The Rise and Fall of RIM

21 Oct

In 2002, Research in Motion released the first model of the BlackBerry, the first cellular phone that focused on Internet capabilities.  Up to the release of the BlackBerry, cell phones had been primarily for calling and Internet had been an added feature.  RIM created the first mobile device; one in which Internet was as integral to the operation of the phone as the telephone functionality.  In doing so, RIM changed the way businesses communicate.

Changing the Game

RIM had long been in the telecommunications industry.  Before the BlackBerry, RIM had a hand in the two-way pager, wireless email, and cellular phone industries.  BlackBerry’s genius combinedthese technologies into one.  This combination shifted the telecommunications game.  In order to remain competitive, makers of cellular phones had to be more than devices with texting and calling.  Individuals had the possibility of staying connected; mobile devices had to satisfy that condition.  BlackBerries, for example, allowed for email to be quickly viewed and responded to, such that the primary function ceased to be a phone.  In fact, RIM has an option in which companies can purchase only the email functionality of the BlackBerry.  The ramifications for businesses were immense.  Not only could businesses stay in constant contact with their own employees, but business could be conducted easily and efficiently anywhere, at any time.  For a number of years, RIM was the leader in providing for the new, fast-paced world of business.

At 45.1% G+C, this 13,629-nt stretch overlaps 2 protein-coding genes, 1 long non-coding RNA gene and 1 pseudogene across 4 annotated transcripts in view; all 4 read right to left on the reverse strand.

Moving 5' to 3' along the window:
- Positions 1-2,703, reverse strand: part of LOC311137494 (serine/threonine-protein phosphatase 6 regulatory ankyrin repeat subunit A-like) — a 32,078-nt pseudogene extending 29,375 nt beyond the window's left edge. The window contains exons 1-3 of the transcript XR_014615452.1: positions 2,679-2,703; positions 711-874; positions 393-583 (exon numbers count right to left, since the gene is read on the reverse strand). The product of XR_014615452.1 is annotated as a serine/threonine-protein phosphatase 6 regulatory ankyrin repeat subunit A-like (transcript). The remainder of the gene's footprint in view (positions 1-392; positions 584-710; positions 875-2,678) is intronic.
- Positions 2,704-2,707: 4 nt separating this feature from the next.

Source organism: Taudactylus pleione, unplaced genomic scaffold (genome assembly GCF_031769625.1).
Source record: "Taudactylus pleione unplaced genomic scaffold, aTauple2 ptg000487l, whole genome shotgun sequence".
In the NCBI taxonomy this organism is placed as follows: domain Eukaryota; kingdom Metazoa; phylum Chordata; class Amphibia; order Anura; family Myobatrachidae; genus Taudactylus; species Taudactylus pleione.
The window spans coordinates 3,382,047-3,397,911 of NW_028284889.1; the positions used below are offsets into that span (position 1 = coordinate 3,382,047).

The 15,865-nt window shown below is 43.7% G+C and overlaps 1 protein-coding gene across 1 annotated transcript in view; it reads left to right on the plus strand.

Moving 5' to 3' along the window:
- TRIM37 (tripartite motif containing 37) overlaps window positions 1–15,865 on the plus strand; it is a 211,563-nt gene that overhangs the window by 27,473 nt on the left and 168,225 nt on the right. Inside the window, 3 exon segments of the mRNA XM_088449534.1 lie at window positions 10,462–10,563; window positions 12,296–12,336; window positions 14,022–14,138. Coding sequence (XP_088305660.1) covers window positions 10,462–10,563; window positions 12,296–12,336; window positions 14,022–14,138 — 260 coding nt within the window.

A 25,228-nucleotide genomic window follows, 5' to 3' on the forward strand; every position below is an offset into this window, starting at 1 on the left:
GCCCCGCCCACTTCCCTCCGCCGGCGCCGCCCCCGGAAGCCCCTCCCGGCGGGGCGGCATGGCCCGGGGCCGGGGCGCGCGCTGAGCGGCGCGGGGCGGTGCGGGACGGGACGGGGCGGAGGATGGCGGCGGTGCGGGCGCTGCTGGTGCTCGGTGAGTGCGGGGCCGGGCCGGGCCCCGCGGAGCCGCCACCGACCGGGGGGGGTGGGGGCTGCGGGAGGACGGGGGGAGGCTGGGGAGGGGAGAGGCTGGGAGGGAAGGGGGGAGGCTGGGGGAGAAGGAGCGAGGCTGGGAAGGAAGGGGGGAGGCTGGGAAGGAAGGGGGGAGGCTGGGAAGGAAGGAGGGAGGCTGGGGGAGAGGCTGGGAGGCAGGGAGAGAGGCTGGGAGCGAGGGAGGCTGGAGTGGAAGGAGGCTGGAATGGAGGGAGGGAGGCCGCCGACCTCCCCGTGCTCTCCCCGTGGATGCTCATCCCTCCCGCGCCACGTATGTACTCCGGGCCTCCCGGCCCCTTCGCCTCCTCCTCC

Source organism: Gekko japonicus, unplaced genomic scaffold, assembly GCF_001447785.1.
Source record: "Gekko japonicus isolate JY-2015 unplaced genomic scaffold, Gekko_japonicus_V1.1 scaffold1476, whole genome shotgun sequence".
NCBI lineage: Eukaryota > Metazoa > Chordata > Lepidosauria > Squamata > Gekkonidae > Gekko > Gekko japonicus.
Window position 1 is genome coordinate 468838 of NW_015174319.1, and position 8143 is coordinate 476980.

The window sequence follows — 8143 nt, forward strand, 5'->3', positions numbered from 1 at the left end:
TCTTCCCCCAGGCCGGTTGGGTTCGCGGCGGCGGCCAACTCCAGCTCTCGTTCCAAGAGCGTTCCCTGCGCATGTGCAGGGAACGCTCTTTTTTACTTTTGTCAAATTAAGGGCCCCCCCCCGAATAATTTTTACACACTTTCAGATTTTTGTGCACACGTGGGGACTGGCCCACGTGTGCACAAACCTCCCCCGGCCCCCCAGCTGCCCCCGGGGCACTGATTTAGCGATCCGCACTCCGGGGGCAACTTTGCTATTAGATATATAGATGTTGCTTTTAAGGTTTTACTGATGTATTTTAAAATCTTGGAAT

Hard Times

Lately, however, RIM has been fading as a leader in business communication.  Companies, like Apple and Verizon (iOS and Android, respectively), continue to enable more sorts of communication and more effective communication through their mobile devices.  For example, video chat, once exclusive to personal computers, has been enabled for use on a number of mainstream mobile devices.  Technology has advanced to the point that one can participate in an international face to face conversation without standing on the boundary of Canada and the United States.  And RIM, unfortunately, has not kept up.  The communications abilities of the BlackBerry are ancient compared to the video chat and video conferencing that have been developed for other devices.

Where from Here?

Can RIM reinvent business communication as the world knows it again?  Barring a miracle, no.  And even though RIM revolutionized mobile communication, the industry they created will ultimately be their end.  But as RIM fades into obscurity, we ought to appreciate the company that moved business communications forward and the product that did so, the BlackBerry.

by Michael Janoski

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One Response to “The Rise and Fall of RIM”

  1. Jake Lazarus October 31, 2011 at 6:14 am #

    So, I know that RIM has come out with a few new BlackBerry phones, one touch and one not. Do you know how these are competing in the world of smart phones? I know that RIM is really struggling, so are these phones legitimate competitors with potential to sell well, or are they last-ditch efforts by RIM to get something going? I think it is interesting how RIM’s cell phone revolution led to their own demise. This shows how quickly cell phones have evolved in the past decade aided by companies such as Apple and Google – apparently too fast for RIM’s own good.

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